Arundel judge promises decision soon on disputed transfers by Carroll sheriff

April 12, 1996|By Mike Farabaugh | Mike Farabaugh,SUN STAFF

ANNAPOLIS -- An Anne Arundel County Circuit judge said yesterday he will decide later this month whether to bar the Carroll County sheriff from transferring four deputies who say they were given new assignments because of their union activity.

After listening to six hours of testimony from Sheriff John H. Brown, three of the four deputies and other witnesses, Judge Eugene M. Lerner asked lawyers to submit written summations by Tuesday and said he would issue a decision April 23.

By agreement, Deputy 1st Class Edward Smith, Sgt. Thomas Bader Jr., Sgt. Kevin O'Leary and Cpl. Neil Wuethrich will remain in their original assignments until Judge Lerner renders a decision.

The case was shifted last week to the court in Annapolis after Carroll County's Circuit judges decided not to handle the dispute because they work closely with the sheriff's office and the deputies.

Much of yesterday's proceeding focused on the sheriff's motives for transferring four deputies who were active in forming a deputies union.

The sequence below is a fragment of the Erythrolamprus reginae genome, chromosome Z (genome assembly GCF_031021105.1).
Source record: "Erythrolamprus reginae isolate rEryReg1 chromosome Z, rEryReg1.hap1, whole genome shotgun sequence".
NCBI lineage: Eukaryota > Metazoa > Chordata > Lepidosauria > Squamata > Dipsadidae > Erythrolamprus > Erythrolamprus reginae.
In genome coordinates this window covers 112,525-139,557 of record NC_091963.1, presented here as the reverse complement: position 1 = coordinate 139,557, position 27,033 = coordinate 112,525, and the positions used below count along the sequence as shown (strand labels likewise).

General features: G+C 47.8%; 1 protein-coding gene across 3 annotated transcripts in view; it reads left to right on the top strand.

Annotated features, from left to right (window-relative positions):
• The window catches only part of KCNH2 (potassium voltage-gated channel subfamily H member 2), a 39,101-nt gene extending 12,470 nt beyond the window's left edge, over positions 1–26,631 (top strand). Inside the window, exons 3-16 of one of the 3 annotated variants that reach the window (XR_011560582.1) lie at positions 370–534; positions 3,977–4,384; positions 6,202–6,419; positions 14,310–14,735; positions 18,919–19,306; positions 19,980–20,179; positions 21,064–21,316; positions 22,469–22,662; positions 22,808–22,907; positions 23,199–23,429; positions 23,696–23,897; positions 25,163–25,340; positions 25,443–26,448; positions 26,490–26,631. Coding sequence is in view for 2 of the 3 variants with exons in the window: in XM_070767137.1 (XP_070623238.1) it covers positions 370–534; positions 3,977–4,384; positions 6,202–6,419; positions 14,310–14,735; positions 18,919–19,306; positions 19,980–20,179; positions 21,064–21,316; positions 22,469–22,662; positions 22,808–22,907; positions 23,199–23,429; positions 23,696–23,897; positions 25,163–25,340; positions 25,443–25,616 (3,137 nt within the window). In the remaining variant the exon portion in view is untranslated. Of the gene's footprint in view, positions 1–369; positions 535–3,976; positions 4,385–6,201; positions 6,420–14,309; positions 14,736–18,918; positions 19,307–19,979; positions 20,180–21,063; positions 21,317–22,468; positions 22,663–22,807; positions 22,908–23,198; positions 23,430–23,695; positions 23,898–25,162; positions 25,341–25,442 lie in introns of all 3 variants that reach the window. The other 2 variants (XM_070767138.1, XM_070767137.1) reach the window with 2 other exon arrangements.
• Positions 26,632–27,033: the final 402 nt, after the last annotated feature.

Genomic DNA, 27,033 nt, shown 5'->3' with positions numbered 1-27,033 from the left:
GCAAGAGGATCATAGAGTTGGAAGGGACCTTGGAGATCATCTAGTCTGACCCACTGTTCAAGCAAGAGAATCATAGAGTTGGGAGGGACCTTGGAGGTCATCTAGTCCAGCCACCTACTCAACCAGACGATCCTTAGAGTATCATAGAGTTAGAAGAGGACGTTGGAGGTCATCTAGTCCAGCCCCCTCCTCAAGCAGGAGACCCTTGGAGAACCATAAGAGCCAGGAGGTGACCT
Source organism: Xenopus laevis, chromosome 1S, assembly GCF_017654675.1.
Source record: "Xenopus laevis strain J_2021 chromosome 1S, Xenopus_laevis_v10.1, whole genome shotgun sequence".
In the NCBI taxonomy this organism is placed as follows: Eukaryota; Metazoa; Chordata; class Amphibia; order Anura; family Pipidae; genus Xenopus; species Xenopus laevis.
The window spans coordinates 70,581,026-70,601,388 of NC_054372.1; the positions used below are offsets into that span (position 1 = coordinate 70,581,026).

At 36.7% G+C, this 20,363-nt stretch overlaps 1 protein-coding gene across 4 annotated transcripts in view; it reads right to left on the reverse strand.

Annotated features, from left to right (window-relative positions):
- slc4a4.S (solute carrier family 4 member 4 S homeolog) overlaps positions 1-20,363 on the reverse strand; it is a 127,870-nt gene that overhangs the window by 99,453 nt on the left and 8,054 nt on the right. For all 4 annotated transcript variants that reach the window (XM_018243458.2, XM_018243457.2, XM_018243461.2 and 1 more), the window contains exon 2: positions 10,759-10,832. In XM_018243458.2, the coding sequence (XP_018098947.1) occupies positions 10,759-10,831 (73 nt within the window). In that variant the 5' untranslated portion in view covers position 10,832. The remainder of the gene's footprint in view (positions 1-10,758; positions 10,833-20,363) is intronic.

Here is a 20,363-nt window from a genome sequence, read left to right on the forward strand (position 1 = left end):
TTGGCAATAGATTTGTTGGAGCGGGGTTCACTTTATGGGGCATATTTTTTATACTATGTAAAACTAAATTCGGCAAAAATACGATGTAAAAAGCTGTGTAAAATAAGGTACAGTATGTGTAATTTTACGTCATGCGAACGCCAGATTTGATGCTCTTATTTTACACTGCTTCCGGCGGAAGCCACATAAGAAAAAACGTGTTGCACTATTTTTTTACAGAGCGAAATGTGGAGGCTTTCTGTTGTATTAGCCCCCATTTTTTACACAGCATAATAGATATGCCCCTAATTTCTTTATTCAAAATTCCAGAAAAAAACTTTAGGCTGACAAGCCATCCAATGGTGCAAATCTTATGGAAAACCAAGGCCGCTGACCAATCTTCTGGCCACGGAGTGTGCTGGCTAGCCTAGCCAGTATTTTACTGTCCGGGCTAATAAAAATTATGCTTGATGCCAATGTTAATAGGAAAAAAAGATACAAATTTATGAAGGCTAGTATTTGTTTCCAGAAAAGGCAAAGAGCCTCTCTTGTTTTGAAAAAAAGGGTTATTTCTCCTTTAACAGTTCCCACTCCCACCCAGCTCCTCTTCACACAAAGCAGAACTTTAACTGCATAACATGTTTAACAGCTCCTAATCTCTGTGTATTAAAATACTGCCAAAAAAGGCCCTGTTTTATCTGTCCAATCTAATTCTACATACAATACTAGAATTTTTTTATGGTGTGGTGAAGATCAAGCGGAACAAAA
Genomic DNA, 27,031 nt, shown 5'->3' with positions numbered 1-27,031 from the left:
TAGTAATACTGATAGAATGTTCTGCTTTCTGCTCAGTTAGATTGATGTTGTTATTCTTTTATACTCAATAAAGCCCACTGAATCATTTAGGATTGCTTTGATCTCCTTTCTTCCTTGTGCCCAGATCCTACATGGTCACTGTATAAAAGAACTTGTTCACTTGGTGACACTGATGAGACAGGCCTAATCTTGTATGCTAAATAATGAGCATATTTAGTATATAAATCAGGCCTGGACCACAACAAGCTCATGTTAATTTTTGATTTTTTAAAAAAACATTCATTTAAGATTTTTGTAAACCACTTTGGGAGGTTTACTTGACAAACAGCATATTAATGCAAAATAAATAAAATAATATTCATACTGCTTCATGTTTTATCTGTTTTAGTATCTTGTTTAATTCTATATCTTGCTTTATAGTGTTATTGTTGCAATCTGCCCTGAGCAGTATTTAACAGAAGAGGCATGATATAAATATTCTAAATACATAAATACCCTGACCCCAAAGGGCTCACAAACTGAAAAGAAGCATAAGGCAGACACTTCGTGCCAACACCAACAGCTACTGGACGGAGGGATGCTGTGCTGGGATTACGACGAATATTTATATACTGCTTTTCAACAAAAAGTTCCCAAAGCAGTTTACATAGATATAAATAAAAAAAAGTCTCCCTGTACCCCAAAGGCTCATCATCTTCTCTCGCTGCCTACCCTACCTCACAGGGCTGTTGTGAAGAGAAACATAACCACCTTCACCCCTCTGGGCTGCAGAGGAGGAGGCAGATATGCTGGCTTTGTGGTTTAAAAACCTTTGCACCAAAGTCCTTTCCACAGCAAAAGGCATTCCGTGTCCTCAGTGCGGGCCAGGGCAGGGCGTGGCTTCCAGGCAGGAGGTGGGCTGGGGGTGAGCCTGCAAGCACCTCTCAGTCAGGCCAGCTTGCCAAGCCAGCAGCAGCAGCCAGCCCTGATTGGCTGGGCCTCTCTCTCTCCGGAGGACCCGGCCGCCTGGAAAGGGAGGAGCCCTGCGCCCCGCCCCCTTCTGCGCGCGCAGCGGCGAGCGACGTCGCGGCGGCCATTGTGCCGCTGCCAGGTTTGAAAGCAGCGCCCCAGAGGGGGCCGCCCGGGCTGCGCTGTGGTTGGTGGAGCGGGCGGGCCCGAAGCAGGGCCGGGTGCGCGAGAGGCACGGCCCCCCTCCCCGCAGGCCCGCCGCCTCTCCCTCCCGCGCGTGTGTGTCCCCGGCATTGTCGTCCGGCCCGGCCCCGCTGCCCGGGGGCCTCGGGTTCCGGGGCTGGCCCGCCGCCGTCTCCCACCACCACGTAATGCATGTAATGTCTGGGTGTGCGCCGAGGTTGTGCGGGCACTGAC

Deputy Smith said the sheriff knew he was acting as president of the Carroll County Sheriff's Office Employees Association, a fledgling union representing about 22 of 100 police and correctional officers.

Sheriff Brown said official notification of the union leaders' names came after he had decided to transfer Deputy Smith, Sergeant O'Leary and Corporal Wuethrich to jobs in the detention center to fill three vacancies. Sergeant Bader was to be transferred to replace Sergeant O'Leary on road patrol.

"I had to restructure my office to comply with the county's $5 million shortfall," the sheriff said. "I told the County Commissioners, 'I will cut my office to bare bones rather than cause them to raise taxes.' "

Sheriff Brown said he would not comment on the case until after Judge Lerner's ruling.

Deputy Smith, who spent 22 years in the Baltimore Police Department before joining the Carroll County sheriff's office in 1991, said that if the transfers are allowed to stand, he might resign.

"I pick my own job," he said. "Nobody will pick it for me."

Corporal Wuethrich, a 14-year veteran in Carroll County, said six deputies with the rank of corporal have less seniority than him and three are trained in correctional work.

"I am trained as a police officer, not as a correctional officer, and the sheriff wants me to put my life in jeopardy, and he wants me to supervise correctional officers who know much more about the job than I do," Corporal Wuethrich said.

Pub Date: 4/12/96

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